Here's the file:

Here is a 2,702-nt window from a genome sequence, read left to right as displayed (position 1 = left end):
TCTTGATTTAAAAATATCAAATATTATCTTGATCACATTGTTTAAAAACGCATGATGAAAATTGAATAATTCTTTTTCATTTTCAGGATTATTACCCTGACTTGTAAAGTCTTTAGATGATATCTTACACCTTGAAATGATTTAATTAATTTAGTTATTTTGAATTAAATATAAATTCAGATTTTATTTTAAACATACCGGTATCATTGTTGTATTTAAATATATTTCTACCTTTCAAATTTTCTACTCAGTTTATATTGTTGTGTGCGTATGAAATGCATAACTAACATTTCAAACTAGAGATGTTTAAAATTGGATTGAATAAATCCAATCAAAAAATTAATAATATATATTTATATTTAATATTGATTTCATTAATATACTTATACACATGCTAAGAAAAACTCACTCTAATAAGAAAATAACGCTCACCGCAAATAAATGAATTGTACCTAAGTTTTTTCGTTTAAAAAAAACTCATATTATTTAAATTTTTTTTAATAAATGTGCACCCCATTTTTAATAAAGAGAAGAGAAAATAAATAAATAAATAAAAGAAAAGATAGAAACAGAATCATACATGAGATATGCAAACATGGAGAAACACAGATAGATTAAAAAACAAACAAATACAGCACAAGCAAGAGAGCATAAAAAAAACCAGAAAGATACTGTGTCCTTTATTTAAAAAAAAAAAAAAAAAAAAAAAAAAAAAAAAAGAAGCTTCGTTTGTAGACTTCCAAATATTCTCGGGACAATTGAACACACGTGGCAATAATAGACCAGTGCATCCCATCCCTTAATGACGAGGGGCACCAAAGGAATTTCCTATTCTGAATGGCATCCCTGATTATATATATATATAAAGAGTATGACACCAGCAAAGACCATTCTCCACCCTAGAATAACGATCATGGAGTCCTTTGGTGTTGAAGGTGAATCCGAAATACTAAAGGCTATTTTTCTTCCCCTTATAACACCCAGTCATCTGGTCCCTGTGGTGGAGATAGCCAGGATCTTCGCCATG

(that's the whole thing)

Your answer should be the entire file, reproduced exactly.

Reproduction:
Here is a 2,702-nt window from a genome sequence, read left to right as displayed (position 1 = left end):
TCTTGATTTAAAAATATCAAATATTATCTTGATCACATTGTTTAAAAACGCATGATGAAAATTGAATAATTCTTTTTCATTTTCAGGATTATTACCCTGACTTGTAAAGTCTTTAGATGATATCTTACACCTTGAAATGATTTAATTAATTTAGTTATTTTGAATTAAATATAAATTCAGATTTTATTTTAAACATACCGGTATCATTGTTGTATTTAAATATATTTCTACCTTTCAAATTTTCTACTCAGTTTATATTGTTGTGTGCGTATGAAATGCATAACTAACATTTCAAACTAGAGATGTTTAAAATTGGATTGAATAAATCCAATCAAAAAATTAATAATATATATTTATATTTAATATTGATTTCATTAATATACTTATACACATGCTAAGAAAAACTCACTCTAATAAGAAAATAACGCTCACCGCAAATAAATGAATTGTACCTAAGTTTTTTCGTTTAAAAAAAACTCATATTATTTAAATTTTTTTTAATAAATGTGCACCCCATTTTTAATAAAGAGAAGAGAAAATAAATAAATAAATAAAAGAAAAGATAGAAACAGAATCATACATGAGATATGCAAACATGGAGAAACACAGATAGATTAAAAAACAAACAAATACAGCACAAGCAAGAGAGCATAAAAAAAACCAGAAAGATACTGTGTCCTTTATTTAAAAAAAAAAAAAAAAAAAAAAAAAAAAAAAAAGAAGCTTCGTTTGTAGACTTCCAAATATTCTCGGGACAATTGAACACACGTGGCAATAATAGACCAGTGCATCCCATCCCTTAATGACGAGGGGCACCAAAGGAATTTCCTATTCTGAATGGCATCCCTGATTATATATATATATAAAGAGTATGACACCAGCAAAGACCATTCTCCACCCTAGAATAACGATCATGGAGTCCTTTGGTGTTGAAGGTGAATCCGAAATACTAAAGGCTATTTTTCTTCCCCTTATAACACCCAGTCATCTGGTCCCTGTGGTGGAGATAGCCAGGATCTTCGCCATG